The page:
I just added a new article to Wikipedia on indifference graphs (also known as unit interval graphs or proper interval graphs): the graphs formed from sets of points on the real line by connecting every two points whose distance is less than one. There are many papers on algorithms for going from the graph to a geometric representation in linear time. The following method for the reverse problem, going from the set of points (or equivalently unit intervals) to its graph must be known, possibly in the context of its generalization to higher dimensional unit disk graphs, but I don't know a good reference for it.

Given a set of real numbers:

1. Round each one down to the nearest smaller integer.

2. Use a hash table to collect numbers that round to the same integer.

3. For each number $$x$$, use the hash table to find each other number $$y$$ whose rounded value is within one of the rounded value of $$x$$.

4. Create an edge in the graph for every pair $$(x,y)$$ found in this way whose distance is at most one.

Each pair $$(x,y)$$ can be charged against the hash table entry of $$x$$ or $$y$$ that has the larger number of inputs mapped to it. In this way, each hash table entry gets a charge proportional to the square of its number of values. But on the other hand every pair of inputs that map to the same hash table entry form an edge, so the number of edges is at least proportional to the sum of the squares of the hash table entry sizes. Thus, the total work is at most proportional to the total output size.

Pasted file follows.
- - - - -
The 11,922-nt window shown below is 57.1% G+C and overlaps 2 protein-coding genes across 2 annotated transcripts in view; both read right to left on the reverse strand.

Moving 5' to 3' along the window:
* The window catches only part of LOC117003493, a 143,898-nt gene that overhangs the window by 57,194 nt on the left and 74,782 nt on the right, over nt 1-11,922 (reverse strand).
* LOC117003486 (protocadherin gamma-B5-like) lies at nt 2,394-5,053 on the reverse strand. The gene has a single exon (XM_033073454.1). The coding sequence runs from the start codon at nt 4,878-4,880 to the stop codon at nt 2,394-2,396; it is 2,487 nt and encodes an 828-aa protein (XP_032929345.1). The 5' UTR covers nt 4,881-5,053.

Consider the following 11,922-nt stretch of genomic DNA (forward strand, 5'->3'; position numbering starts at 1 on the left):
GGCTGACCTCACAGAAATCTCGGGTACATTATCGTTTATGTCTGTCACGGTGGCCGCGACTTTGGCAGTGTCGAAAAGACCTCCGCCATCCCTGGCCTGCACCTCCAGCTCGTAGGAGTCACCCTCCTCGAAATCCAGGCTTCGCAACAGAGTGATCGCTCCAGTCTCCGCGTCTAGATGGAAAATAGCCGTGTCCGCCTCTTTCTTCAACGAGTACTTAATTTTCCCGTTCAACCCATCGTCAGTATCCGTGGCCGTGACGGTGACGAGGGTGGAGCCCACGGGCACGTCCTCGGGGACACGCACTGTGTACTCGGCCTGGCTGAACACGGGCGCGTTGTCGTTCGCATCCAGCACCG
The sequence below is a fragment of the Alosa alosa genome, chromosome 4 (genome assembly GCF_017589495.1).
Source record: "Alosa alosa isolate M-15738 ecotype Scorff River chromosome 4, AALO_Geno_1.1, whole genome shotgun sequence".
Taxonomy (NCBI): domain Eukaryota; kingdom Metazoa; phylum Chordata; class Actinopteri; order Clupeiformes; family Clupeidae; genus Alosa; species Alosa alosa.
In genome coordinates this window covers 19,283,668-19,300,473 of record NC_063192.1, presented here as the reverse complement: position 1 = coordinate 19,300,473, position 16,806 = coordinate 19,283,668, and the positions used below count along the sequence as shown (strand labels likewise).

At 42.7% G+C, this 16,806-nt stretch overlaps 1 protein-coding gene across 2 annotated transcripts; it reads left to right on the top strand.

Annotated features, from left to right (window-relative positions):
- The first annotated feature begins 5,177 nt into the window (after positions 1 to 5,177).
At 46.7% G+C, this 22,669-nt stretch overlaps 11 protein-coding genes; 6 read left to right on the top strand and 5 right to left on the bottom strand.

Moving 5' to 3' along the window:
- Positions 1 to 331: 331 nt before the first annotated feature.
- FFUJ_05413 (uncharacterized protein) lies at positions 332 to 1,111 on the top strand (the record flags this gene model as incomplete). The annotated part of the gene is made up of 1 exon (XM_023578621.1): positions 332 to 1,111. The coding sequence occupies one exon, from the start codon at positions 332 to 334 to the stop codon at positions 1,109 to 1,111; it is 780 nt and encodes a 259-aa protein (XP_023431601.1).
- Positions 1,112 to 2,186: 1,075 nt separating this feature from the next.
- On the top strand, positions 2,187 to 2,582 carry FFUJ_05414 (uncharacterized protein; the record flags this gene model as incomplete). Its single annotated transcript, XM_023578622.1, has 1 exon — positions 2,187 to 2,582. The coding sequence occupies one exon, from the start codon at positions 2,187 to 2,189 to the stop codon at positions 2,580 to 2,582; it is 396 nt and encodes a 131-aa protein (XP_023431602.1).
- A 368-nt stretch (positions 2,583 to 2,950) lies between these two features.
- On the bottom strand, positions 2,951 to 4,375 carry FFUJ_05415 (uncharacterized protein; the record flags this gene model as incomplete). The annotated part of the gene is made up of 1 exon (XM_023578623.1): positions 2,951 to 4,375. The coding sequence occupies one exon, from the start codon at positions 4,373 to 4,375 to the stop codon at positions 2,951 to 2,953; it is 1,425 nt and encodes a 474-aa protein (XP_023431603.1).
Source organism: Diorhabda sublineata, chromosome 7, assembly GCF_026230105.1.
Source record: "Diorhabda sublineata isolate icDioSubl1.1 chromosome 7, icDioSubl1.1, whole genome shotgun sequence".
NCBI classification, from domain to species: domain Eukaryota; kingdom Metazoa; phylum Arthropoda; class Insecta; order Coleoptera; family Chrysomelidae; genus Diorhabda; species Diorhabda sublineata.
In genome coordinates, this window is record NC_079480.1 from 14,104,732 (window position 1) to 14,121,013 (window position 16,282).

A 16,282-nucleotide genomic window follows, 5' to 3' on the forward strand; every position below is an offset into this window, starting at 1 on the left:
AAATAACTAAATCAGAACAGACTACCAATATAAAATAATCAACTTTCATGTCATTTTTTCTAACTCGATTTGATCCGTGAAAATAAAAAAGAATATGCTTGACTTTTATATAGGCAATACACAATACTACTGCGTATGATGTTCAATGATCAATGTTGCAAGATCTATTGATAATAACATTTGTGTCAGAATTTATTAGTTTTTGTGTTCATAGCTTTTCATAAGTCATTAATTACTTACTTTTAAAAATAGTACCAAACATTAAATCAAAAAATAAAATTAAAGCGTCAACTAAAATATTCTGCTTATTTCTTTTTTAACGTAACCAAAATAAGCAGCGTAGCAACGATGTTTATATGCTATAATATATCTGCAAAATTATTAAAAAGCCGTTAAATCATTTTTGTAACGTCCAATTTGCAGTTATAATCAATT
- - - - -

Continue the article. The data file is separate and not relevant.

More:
Update, April 22: It appears that the correct reference for this is: Bentley, Jon L.; Stanat, Donald F.; Williams, E. Hollins, Jr. The complexity of finding fixed-radius near neighbors. Information Processing Lett. 6 (1977), no. 6, 209–212.

hlwoods:
2014-04-21T19:31:12Z

Do you need a hash table? Can you assume the list of integers is sorted?

If the list is sorted, you can find the edges just by traversing the sorted list and edges as you encounter them.

11011110:
2014-04-21T20:11:42Z

True, but the point of the hash table is to avoid nonlinear time bounds for sorting.

brooksmoses:
2014-04-22T06:55:43Z

Ah, and you use a hash table rather than an array of lists because that way you can bound the size a priori (and you also avoid time dependencies on the maximal spacing between points), yes?

11011110:
2014-04-22T07:23:00Z

Yes, the gaps can be huge, so an array might be too big.

None:
2014-04-22T14:37:40Z

There is a missing word there : "The bandwidth of an arbitrary graph G is one than the size of" , I could correct it but I am not sure whether it is "more" or "less"

11011110:
2014-04-22T15:16:36Z

One less. Thanks for catching that.